Working hours can be adjusted to achieve this goal.
The so-called work-sharing concept was popular in continental Europe (e.g. France and Germany) in the 1980s and 1990s, when the agreed working time—the period of time a person spends at paid labor—was reduced. The idea was quite simple: all employees work fewer hours so that more employees are necessary to produce the same output as before, thereby reducing the number of people out of work. However, economic research shows that this policy has not in fact been successful in reducing unemployment. A major reason for its failure being an increase in hourly wages such that monthly income remained constant.
This trend was reversed in Germany in the early 2000s, when several companies increased their standard hours in order to reduce labor costs: if employees work more hours but receive the same monthly income, then their hourly wage falls. In addition, the amount of overtime work undertaken (which is partly compensated by higher wages) can be reduced. Further, due to longer working hours, the length of time capital and machinery is used for may increase, which should increase the demand for labor and stimulate production and therefore boost employment.
However, there is also a downside to this policy: Can production increase enough to offset longer working time? If all employees work longer hours, then fewer workers are needed to produce the same output, which is the reverse of the work-sharing idea mentioned above. Output has to rise by a certain amount for the required number of staff to remain unchanged; but it has to rise even more in order to increase the number of workers needed. Obviously, the latter scenario is more likely to take place over a longer time period; in the short term, output may not rise (enough).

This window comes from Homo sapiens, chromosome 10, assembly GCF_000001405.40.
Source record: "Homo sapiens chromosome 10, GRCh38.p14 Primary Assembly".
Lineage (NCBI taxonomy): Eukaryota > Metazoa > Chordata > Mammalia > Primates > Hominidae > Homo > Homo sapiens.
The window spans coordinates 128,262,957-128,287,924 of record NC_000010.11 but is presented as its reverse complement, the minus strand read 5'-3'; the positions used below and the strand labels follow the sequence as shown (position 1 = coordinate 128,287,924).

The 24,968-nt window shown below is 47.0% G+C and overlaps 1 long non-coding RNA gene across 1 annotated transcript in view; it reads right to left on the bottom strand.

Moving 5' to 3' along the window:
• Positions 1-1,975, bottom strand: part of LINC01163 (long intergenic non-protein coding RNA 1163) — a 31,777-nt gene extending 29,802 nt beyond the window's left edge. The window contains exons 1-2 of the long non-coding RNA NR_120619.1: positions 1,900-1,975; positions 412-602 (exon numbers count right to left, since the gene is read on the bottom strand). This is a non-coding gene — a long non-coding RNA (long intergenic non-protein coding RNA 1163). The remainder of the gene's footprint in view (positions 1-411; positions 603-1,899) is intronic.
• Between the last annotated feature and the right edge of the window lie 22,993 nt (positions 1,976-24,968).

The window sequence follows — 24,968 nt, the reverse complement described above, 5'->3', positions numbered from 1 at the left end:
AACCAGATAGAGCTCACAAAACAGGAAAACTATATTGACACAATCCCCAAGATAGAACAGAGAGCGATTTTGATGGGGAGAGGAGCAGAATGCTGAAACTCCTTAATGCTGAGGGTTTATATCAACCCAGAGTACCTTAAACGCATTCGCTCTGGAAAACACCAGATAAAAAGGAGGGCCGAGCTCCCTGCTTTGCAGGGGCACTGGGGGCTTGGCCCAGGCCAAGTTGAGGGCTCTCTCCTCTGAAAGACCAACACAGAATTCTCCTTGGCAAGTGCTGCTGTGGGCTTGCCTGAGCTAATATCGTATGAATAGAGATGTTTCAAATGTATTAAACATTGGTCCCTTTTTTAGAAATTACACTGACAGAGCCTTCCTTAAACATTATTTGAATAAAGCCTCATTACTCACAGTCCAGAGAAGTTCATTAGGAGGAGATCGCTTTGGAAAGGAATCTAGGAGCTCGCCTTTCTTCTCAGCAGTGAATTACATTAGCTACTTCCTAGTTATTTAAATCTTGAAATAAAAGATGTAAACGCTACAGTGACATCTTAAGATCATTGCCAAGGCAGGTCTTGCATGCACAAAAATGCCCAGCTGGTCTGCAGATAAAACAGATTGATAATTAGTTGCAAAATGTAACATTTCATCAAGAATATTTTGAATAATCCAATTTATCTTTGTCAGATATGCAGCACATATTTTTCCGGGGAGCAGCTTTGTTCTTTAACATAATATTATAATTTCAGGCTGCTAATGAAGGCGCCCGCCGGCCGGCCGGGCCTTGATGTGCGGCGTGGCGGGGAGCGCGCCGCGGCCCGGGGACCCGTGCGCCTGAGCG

Any positive employment effect rests on the rise in total working time and the fall in hourly wages, and the maintenance of a constant monthly income. However, other scenarios are possible. In the long term, worker representatives may push for an upward adjustment of hourly wages. Further, the reduction in overtime may fully offset the increase in standard hours such that workers end up with the same package of total hours and monthly income. In this case, the increase in standard hours has no effect whatsoever.
To summarize, several conditions must be met for an increase in standard hours to have positive effects on employment. Therefore, instead of calling for nationwide working time adjustments, it may be advisable to incorporate flexibility into agreements covering working time to allow firms to take into account the situation at the company level and to deviate (to some extent) from collective bargaining agreements.
It seems at first glance that workers who are already employed before an increase in working time are clearly worse off because they receive the same income but work longer hours. However, reduced labor costs may actually save their jobs, especially in firms under competitive pressure.
© Thorsten Schank
Employment effects of longer working hours, by Thorsten Schank
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